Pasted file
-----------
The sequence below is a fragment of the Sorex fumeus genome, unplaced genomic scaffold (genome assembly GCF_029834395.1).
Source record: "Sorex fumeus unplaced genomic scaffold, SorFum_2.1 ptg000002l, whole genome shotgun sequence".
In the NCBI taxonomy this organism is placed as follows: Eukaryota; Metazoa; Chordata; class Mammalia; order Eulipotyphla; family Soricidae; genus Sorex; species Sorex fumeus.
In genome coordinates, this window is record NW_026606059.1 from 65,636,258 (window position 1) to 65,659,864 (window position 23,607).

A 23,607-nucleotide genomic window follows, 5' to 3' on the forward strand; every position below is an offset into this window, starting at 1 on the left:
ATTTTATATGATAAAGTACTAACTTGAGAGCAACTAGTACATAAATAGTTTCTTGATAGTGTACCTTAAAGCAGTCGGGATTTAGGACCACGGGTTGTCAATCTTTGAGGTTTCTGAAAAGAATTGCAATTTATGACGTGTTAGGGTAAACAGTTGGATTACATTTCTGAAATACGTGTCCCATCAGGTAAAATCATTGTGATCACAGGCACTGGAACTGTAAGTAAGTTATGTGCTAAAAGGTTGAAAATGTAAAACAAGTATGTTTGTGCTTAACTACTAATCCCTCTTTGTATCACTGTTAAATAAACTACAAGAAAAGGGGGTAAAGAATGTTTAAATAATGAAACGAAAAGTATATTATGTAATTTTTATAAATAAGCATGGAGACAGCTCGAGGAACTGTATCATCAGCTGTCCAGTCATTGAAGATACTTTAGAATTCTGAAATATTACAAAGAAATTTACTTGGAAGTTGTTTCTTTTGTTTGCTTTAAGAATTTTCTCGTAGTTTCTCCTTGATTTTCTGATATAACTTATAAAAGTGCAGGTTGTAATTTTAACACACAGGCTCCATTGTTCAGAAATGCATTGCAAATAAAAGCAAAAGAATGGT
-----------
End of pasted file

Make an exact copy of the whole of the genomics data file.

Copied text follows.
The sequence below is a fragment of the Sorex fumeus genome, unplaced genomic scaffold (genome assembly GCF_029834395.1).
Source record: "Sorex fumeus unplaced genomic scaffold, SorFum_2.1 ptg000002l, whole genome shotgun sequence".
In the NCBI taxonomy this organism is placed as follows: Eukaryota; Metazoa; Chordata; class Mammalia; order Eulipotyphla; family Soricidae; genus Sorex; species Sorex fumeus.
In genome coordinates, this window is record NW_026606059.1 from 65,636,258 (window position 1) to 65,659,864 (window position 23,607).

A 23,607-nucleotide genomic window follows, 5' to 3' on the forward strand; every position below is an offset into this window, starting at 1 on the left:
ATTTTATATGATAAAGTACTAACTTGAGAGCAACTAGTACATAAATAGTTTCTTGATAGTGTACCTTAAAGCAGTCGGGATTTAGGACCACGGGTTGTCAATCTTTGAGGTTTCTGAAAAGAATTGCAATTTATGACGTGTTAGGGTAAACAGTTGGATTACATTTCTGAAATACGTGTCCCATCAGGTAAAATCATTGTGATCACAGGCACTGGAACTGTAAGTAAGTTATGTGCTAAAAGGTTGAAAATGTAAAACAAGTATGTTTGTGCTTAACTACTAATCCCTCTTTGTATCACTGTTAAATAAACTACAAGAAAAGGGGGTAAAGAATGTTTAAATAATGAAACGAAAAGTATATTATGTAATTTTTATAAATAAGCATGGAGACAGCTCGAGGAACTGTATCATCAGCTGTCCAGTCATTGAAGATACTTTAGAATTCTGAAATATTACAAAGAAATTTACTTGGAAGTTGTTTCTTTTGTTTGCTTTAAGAATTTTCTCGTAGTTTCTCCTTGATTTTCTGATATAACTTATAAAAGTGCAGGTTGTAATTTTAACACACAGGCTCCATTGTTCAGAAATGCATTGCAAATAAAAGCAAAAGAATGGT